‘The sun is getting closer’

Fishermen at dawn


‘It’s very hot today’


‘It is hotter than yesterday’

‘Yes.  The sun is getting closer every day.  Closer than when I was a child”

In this short conversation with my uncle, it finally dawned on me that Kiribati is changing and how it’s effecting every citizen on the island.  I asked him this in the middle of the day when the sun was at it’s highest in the sky.

When I was four years old, I remember standing on the shore and squinting towards a little dot in the horizon.  That little dot floating on the ocean would be my Mum’s brothers in a boat, fishing for the days meal.  I remember that they would be out for a few hours in the middle of the day and then bring the boat to shore with nets slung over their necks, a knife in one hand and a handful of tuna in the other.

The last time I was in Kiribati, this didn’t happen.  The men still fish but they went later in the day closer to sundown and would have less time to collect the fish for the family.  Instead, the fathers and sons of the family would sit at home, under the shade and wait for the sun to pass.  In my mothers words ‘the sun has more bite’ than ever before and the Kiribati way of life is slowly changing.  The fishing hours are either earlier or later in the day.  This means that the hours of selling fish becomes later in the day, which in turn means that people are eating later at night.  Not that that really matters because Kiribati people will just eat whenever the food is ready.  If that means that they are eating at midnight then they are more than happy to talk, talk, talk, talk until the meal is ready.  There is no rush to get it on the table at a certain point.  Anyway, I suppose what I’m trying to demonstrate, is that everything has cause and effect.  And the if the sun keeps ‘getting closer’ then more and more changes will have to occur in Kiribati.  And bigger one’s at that.

The hot weather means less rainfall, which means less fresh water on an island that already can’t provide enough fresh water for the 50,000 people crammed onto Tarawa.

For the moment I want you to think about climate change.  Not ‘climate change’ as to how it’s marketed, politicised, preached about, argued.  I don’t want to preach or argue with you.  I’m just asking you to think of the word climate change literally.

‘The sun is getting closer.’

When my uncle says this to me, I hear a man on one of the tiniest islands in the world talking about a change in climate.  He can’t fish in the middle of the day for his family which means his family will be eating later in the day.  His kids go to bed later, his kids are more tired at school the next day, my auntie is shopping for fish on the side of the road in darkness rather than at dusk. Life is changing for them because the heat of the sun is hotter than what they have ever had in their lifetime.

Here is some lunch my uncle collected for us in the family one day – feeding 8 of us. This took two hours of wading through the low tide in the morning.  Lunch and my Grandma playing cards.  She’s great but never play cards against her – she’ll cheat and you’ll never win.

Terira has lunch

I believe that the world is changing in climate.  Not because a politician has said it, not because it’s in the newspaper and not because someone else has told me that I should.  I’m taking the word of a local I-Kiribati fisherman who is just trying to provide for his family.  And yes I believe that we haven’t treated our environment well.  Of course we don’t, we drive cars, we have so much rubbish, things are mass produced to sell to a global community and we have less open spaces.  Of course we haven’t been good to the environment.  So now I’m just trying to figure out whether these two factors relate to one another.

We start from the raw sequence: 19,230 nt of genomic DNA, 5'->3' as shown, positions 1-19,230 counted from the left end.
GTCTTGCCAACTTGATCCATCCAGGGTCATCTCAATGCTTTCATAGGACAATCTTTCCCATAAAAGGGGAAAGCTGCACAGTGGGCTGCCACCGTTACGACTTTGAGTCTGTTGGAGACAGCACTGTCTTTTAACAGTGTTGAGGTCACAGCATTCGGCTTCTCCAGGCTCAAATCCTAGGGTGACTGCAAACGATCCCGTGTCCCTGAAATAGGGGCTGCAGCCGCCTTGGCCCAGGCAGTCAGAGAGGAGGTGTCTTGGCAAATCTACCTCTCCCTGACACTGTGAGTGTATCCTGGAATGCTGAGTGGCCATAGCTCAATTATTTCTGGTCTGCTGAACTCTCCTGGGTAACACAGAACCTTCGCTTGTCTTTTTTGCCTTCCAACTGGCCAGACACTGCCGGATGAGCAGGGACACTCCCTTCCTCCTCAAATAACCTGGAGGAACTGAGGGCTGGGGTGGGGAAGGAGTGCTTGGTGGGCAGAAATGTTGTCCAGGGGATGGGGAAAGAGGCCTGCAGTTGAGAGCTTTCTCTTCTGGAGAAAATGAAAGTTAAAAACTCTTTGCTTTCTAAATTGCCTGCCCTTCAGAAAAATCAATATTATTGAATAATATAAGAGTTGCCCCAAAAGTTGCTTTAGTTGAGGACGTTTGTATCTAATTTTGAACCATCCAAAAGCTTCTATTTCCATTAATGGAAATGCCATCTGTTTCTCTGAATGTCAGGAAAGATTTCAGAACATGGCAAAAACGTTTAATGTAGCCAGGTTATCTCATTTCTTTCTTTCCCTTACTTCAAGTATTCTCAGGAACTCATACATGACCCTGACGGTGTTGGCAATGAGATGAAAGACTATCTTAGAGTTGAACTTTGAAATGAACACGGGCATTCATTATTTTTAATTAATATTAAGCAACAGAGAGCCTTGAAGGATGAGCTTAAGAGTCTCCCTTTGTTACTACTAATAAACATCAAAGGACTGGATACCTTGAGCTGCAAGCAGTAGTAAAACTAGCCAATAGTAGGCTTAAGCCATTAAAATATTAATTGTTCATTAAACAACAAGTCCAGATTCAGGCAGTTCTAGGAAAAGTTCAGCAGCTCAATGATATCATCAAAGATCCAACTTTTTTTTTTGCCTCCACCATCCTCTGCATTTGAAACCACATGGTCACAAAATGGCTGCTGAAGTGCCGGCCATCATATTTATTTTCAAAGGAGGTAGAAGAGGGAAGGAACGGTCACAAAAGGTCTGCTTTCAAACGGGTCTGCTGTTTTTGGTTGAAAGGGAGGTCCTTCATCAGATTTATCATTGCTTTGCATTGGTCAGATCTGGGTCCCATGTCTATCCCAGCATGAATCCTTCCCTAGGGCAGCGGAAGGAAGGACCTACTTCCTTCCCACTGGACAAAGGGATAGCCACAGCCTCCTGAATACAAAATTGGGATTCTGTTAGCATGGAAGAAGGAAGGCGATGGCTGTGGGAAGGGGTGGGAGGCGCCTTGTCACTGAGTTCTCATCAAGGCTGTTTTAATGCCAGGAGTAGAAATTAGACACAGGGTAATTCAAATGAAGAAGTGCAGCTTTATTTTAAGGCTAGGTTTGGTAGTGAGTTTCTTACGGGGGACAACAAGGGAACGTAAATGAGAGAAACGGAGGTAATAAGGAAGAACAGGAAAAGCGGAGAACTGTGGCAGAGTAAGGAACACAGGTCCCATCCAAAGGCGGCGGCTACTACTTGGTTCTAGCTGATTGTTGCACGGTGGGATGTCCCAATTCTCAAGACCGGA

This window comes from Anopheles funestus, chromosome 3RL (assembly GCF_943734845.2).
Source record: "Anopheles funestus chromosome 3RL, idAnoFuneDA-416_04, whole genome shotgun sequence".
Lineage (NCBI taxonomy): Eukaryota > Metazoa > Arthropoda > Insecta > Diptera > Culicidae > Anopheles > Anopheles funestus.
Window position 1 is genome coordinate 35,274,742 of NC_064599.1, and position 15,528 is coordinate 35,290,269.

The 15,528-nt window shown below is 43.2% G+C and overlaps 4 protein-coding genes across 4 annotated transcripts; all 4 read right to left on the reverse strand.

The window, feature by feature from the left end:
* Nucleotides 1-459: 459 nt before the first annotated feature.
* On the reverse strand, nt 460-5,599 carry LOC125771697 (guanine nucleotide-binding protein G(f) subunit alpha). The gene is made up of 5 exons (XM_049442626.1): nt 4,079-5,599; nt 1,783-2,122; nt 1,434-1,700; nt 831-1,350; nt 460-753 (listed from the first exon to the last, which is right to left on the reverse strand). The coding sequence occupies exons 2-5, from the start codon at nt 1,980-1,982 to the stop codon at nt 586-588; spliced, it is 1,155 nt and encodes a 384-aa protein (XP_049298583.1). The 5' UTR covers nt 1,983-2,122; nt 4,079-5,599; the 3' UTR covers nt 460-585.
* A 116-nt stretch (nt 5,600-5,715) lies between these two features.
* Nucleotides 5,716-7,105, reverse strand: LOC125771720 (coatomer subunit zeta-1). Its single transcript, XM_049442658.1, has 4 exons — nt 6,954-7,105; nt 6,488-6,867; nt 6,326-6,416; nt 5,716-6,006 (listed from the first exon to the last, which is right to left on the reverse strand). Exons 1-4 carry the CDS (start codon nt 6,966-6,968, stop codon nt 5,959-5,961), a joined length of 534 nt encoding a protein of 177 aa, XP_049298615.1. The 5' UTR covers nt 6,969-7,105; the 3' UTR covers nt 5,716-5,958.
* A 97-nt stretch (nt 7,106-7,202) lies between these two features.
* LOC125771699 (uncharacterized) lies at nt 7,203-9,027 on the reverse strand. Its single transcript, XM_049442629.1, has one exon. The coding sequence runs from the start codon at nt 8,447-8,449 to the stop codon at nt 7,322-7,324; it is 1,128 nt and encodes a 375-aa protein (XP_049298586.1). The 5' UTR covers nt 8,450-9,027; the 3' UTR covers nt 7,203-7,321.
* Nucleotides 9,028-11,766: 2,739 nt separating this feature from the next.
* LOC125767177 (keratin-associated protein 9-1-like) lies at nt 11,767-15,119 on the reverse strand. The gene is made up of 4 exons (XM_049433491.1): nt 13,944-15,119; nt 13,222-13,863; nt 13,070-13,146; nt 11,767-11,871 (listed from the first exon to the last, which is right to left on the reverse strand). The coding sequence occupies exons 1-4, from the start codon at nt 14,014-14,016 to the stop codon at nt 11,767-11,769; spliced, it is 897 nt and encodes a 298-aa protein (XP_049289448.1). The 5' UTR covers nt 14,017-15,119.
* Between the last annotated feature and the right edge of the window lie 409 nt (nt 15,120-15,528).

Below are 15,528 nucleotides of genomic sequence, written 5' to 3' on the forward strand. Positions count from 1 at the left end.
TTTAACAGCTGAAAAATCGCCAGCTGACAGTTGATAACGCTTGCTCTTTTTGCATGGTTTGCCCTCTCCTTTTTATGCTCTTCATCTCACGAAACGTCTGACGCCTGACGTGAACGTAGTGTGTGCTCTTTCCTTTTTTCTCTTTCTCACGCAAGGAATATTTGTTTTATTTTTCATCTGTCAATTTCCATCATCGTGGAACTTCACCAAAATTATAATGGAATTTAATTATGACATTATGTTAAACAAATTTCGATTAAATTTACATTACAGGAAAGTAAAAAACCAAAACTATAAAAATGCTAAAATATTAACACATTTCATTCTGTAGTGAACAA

Right now, my wish would be if everyone had a bit of a think about the world they live in.  Don’t get your opinion on climate change from an argument between Gillard and Abbott or the Democrats and the Republicans.  Look closer and figure it out for yourself.  Is the weather changing and has the world that we have set up for ourselves effected that? If you don’t think so, then fine.  But don’t just form an opinion depending on what political party you follow.

Now, maybe I’m going back on what I just said here, but here is a link to great video on Kiribati’s environmental situation.  It features the Kiribati President, Anote Tong and I have said before that there are some policies that Tong has supported that I disagree entirely about.  Whether I support him on not isn’t the issue; this is a great video.  He does a great job in showing Kiribati to the world and speaking on behalf of Kiribati’ on this issue.  Also, if you want to see how beautiful Kiribati is, then have a look – it really is an amazing amazing place.

Conservation International


Ko roba


Nei Marita


5 Comments Add yours

  1. mwheelaghan says:

    Another lovely post from you, Marita o:) Thanks for the link too!

    1. Thanks again for reading and passing it on Marianne. The video is great – nice and concise I think!

  2. plumeofwords says:

    Wow, the footage in that video is absolutely stunning — I always imagined ‘island paradise’ but never realised it could be quite so much of a paradise!

    It is so terrible that the global community hasn’t banded together on this, though from my understanding, China is doing a great deal now to invest in renewable energy so let’s hope that other countries (ahem, Australia) will follow suit.

    I don’t get what the issue is really, i.e. how the detractors can justify themselves to themseives when most of the scientific community is onboard, and it’s so wrenching to read of local stories like your own that show the human face of climate change on the front line, with all its catastrophic consequences. Thanks for writing so warmly and with such engagement on this!

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